I’ve talked a lot about bisphenol A (BPA) here in the past.
It’s a seriously toxic substance to your health. And I never drink or eat anything out of plastic because of it. I don’t even touch cash register receipts now in my efforts to stay away from it. (Yes, those shiny receipts are hiding BPA.)
But I need to mention it again. Because a recent study I came across reinforces why BPA is so important to avoid.
It also touches upon a topic I wrote an entire book about. One that has personal significance to me: asthma.
For those of you who don’t know, I had asthma as a child. And by changing my diet, I was able to prevent future episodes once and for all.
I have been able to do that same thing quite successfully with many patients. The entire program is outlined in my book, The Allergy and Asthma Cure. But suffice it to say that eliminating environmental toxins is a big part of the solution.
We tend to take the outside assault on our bodies and immune systems in stride–as if there’s nothing we can do about it. But that’s just not true. And if more people realized how much damage these chemicals could potentially do to us, I guarantee they would take greater measures to stay away them.
Which, of course, brings me back to BPA.
There has to be some reason that asthma rates have skyrocketed over the past 30 years. Diet is one smoking gun. And this new study shows that exposure to environmental toxins–and BPA in particular–also plays a big role.
Researchers investigated whether exposure to BPA in the earliest years of life could contribute to wheezing and asthma risk among children.
To do this, they estimated the BPA exposure of more than 500 children from a long-term birth cohort study. According to urine samples, almost 90 percent of the children had detectable amounts of the chemical in their bodies by ages 3, 5, and 7 years.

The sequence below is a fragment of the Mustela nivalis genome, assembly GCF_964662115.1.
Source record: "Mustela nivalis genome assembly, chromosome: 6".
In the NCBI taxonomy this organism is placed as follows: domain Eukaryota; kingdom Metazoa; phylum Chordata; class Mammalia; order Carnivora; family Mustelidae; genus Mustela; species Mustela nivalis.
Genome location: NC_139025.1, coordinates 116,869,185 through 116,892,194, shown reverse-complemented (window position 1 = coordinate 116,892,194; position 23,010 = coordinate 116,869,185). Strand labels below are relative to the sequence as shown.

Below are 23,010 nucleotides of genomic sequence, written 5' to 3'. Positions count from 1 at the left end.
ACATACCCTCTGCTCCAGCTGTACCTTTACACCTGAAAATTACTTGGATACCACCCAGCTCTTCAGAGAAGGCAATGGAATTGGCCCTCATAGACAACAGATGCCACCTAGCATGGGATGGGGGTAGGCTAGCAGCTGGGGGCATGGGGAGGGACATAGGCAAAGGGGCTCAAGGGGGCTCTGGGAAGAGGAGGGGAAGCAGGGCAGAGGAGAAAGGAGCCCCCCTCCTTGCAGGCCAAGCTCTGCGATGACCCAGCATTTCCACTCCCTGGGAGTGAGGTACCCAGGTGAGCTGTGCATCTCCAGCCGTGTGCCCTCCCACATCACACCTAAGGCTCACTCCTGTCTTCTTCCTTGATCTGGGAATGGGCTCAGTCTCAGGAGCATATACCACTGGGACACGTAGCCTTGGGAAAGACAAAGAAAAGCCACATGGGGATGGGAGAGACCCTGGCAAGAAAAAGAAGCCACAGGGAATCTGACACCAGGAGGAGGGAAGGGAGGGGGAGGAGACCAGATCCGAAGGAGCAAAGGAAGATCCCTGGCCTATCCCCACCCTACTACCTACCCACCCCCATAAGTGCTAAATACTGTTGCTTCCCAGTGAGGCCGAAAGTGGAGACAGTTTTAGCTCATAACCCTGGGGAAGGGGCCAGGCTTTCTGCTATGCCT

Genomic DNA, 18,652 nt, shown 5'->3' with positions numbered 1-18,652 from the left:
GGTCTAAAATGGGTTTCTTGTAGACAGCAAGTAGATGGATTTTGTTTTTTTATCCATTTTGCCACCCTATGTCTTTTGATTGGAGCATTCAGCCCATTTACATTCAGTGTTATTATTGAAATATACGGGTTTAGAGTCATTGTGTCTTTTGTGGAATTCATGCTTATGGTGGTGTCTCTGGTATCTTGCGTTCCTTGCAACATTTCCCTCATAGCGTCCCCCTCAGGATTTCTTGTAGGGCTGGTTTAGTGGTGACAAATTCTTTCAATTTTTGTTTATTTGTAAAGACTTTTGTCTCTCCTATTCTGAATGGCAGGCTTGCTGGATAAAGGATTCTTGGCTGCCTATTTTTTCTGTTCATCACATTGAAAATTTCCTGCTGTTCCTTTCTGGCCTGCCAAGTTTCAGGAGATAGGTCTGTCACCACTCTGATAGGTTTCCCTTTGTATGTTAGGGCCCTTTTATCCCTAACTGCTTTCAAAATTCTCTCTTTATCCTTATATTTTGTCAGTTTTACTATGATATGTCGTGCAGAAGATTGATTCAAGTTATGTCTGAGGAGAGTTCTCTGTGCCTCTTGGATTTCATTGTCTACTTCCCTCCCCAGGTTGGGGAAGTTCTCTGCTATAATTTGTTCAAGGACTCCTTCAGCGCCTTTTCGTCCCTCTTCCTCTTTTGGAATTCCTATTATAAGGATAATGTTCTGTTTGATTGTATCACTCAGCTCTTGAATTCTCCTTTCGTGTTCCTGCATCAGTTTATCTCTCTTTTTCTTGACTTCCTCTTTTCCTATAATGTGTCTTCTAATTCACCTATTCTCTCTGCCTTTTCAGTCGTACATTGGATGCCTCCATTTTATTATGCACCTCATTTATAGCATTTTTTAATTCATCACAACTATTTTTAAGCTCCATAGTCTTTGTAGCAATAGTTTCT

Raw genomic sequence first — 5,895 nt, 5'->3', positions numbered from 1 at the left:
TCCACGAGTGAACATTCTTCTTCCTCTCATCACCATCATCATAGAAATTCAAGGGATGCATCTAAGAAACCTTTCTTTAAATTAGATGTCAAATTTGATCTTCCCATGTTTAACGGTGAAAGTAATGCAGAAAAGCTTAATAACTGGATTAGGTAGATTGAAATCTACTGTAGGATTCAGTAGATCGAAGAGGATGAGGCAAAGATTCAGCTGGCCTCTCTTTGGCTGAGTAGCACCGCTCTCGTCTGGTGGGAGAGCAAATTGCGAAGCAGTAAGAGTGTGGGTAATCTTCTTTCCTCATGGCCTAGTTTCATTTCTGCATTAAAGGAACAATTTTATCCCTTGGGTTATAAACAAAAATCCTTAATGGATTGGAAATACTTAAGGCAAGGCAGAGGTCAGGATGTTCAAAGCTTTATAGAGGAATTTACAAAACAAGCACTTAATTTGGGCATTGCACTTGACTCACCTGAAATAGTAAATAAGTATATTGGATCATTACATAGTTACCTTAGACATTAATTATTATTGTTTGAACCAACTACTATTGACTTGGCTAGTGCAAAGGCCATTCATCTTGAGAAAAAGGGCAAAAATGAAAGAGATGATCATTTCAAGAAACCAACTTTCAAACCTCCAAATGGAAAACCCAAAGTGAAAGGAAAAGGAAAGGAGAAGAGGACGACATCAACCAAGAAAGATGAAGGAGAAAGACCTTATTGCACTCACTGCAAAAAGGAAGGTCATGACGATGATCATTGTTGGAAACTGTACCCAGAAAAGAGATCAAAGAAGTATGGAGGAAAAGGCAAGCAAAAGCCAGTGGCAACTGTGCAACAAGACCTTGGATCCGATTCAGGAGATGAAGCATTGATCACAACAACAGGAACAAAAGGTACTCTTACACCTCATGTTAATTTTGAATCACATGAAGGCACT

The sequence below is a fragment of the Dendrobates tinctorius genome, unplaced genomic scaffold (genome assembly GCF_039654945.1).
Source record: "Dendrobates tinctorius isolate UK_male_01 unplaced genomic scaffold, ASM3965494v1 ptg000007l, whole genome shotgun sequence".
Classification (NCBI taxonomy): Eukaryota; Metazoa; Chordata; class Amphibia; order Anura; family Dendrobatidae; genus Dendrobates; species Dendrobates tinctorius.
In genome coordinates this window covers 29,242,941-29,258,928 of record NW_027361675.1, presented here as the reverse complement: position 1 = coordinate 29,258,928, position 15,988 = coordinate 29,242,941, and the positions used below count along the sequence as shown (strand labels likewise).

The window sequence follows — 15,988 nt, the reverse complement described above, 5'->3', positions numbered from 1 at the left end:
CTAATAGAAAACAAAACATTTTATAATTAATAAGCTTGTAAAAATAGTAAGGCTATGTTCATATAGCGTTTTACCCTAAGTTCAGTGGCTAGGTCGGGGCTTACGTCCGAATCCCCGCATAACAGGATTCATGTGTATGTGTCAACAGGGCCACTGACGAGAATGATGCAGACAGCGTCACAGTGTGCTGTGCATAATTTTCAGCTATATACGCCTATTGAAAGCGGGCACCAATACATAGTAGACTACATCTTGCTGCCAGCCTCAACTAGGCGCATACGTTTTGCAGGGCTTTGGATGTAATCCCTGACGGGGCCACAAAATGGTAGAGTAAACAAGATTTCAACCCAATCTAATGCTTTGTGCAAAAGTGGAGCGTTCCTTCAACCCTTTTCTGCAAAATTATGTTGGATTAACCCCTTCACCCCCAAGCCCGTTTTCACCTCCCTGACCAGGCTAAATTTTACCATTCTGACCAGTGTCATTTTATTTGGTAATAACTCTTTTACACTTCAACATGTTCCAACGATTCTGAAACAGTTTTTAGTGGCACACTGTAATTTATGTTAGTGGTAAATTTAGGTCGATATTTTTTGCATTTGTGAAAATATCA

The researchers adjusted for secondhand smoke exposure and other risk factors linked with asthma. But BPA exposure was still associated with as much as a 50 percent higher risk of wheezing and asthma–even at lower levels.
And it’s not the first study to reveal a link like this, either. Previous research has linked BPA exposure to respiratory issues–not to mention obesity, diabetes, and behavior problems.
That’s the main reason by the FDA finally banned BPA in baby bottles and infant cups. (Unfortunately, long after our European neighbors made this move.)
But even with these restrictions, there are still plenty of sources of BPA still out there. As I said, cash register receipts are one of them–and so are the linings of food cans.
I can’t stress this enough. Awareness of BPA is on the rise–but you have to remain vigilant nevertheless. Especially if you’re a parent.
So next time your cashier asks if you want your receipt, decline. It only takes 10 seconds for BPA from your receipt to transfer to your skin. And crumpling it can speed up this process. (It’s just as easy to keep track of purchases online these days, anyway.)
While you’re at it, you should also avoid plastic containers, especially those that feature the numbers 3 or 7. Eat with glass, porcelain, or steel dishware–especially when drinking and eating hot food and beverages.
And absolutely cut back on canned food consumption. (This is something you should be doing anyway–processed “food” isn’t my idea of food in the first place.)
With so many environmental toxins in our everyday life, being able to eliminate even a mild source could save lives. So please…do it for the children.
Prenatal and postnatal bisphenol A exposure and asthma development among inner-city children. J Allergy Clin Immunol. 2013 Mar;131(3):736-42.